The effects of severe weather — such as these floods in Albania — take a huge human and financial toll. Credit: REUTERS/A. CELI

Climate change may be hitting home. Rises in global average temperature are remote from most people's experience, but two studies in this week's Nature1,2 conclude that climate warming is already causing extreme weather events that affect the lives of millions. The research directly links rising greenhouse-gas levels with the growing intensity of rain and snow in the Northern Hemisphere, and the increased risk of flooding in the United Kingdom.

Insurers will take note, as will those developing policies for adapting to climate change. "This has immense importance not just as a further justification for emissions reduction, but also for adaptation planning," says Michael Oppenheimer, a climate-policy researcher at Princeton University in New Jersey, who was not involved in the studies.

There is no doubt that humans are altering the climate, but the implications for regional weather are less clear. No computer simulation can conclusively attribute a given snowstorm or flood to global warming. But with a combination of climate models, weather observations and a good dose of probability theory, scientists may be able to determine how climate warming changes the odds. An earlier study3, for example, found that global warming has at least doubled the likelihood of extreme events such as the 2003 European heatwave.

More-localized weather extremes have been harder to attribute to climate change until now. "Climate models have improved a lot since ten years ago, when we basically couldn't say anything about rainfall," says Gabriele Hegerl, a climate researcher at the University of Edinburgh, UK. In the first of the latest studies1, Hegerl and her colleagues compared data from weather stations in the Northern Hemisphere with precipitation simulations from eight climate models (see page 378). "We can now say with some confidence that the increased rainfall intensity in the latter half of the twentieth century cannot be explained by our estimates of internal climate variability," she says.

The second study2 links climate change to a specific event: damaging floods in 2000 in England and Wales. By running thousands of high-resolution seasonal forecast simulations with or without the effect of greenhouse gases, Myles Allen of the University of Oxford, UK, and his colleagues found that anthropogenic climate change may have almost doubled the risk of the extremely wet weather that caused the floods (see page 382). The rise in extreme precipitation in some Northern Hemisphere areas has been recognized for more than a decade, but this is the first time that the anthropogenic contribution has been nailed down, says Oppenheimer. The findings mean that Northern Hemisphere countries need to prepare for more of these events in the future. "What has been considered a 1-in-100-years event in a stationary climate may actually occur twice as often in the future," says Allen.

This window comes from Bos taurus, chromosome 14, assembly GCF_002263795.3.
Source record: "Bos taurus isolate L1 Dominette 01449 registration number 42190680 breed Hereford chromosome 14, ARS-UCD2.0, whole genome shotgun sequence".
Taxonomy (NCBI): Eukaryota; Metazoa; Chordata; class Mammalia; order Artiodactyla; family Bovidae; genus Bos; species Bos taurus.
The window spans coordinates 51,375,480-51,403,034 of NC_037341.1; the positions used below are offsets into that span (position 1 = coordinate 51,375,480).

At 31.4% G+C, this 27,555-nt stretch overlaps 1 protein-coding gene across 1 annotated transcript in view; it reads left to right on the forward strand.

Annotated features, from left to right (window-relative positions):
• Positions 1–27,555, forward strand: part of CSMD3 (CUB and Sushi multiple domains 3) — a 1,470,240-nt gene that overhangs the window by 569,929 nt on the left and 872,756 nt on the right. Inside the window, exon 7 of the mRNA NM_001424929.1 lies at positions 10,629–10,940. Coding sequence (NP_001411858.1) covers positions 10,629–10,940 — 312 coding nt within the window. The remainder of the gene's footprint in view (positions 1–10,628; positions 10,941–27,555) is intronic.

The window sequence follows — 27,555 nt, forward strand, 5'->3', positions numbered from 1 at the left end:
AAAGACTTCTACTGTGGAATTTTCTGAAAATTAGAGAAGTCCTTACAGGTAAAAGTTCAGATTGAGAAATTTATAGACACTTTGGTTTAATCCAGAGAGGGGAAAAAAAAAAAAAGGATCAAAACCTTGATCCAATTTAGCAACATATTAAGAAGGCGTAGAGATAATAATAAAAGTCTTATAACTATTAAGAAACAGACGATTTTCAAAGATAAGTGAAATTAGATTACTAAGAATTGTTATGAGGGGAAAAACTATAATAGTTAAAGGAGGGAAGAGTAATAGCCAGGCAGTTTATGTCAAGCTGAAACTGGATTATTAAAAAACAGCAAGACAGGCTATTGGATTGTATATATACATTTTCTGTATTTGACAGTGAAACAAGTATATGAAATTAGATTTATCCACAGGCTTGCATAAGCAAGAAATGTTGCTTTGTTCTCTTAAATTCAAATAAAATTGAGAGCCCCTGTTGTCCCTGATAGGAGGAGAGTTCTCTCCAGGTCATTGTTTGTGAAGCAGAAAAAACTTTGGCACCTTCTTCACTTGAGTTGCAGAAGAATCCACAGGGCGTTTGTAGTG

But he cautions that climate change may not always raise the risk of weather-related damage. In Britain, for example, snow-melt floods may become less likely as the climate warms. And Allen's study leaves a 10% chance that global warming has not affected — or has even decreased — the country's flood risk.

Similar attribution studies are under way for flood and drought risk in Europe, meltwater availability in the western United States and drought in southern Africa, typical of the research needed to develop effective climate-adaptation policies. "Governments plan to spend some US$100 billion on climate adaptation by 2020, although presently no one has an idea of what is an impact of climate change and what is just bad weather," says Allen.

Establishing the links between climate change and weather could also shape climate treaties, he says. "If rich countries are to financially compensate the losers of climate change, as some poorer countries would expect, you'd like to have an objective scientific basis for it."

The insurance industry has long worried about increased losses resulting from more extreme weather (see 'Fatal floods'), but conclusively pinning the blame on climate change will take more research, says Robert Muir-Wood, chief research officer with RMS, a company headquartered in Newark, California, that constructs risk models for the insurance industry. "This is a key part of our research agenda and insurance companies do accept the premise" that there could be a link, he says. "If there's evidence that risk is changing, then this is something we need to incorporate in our models."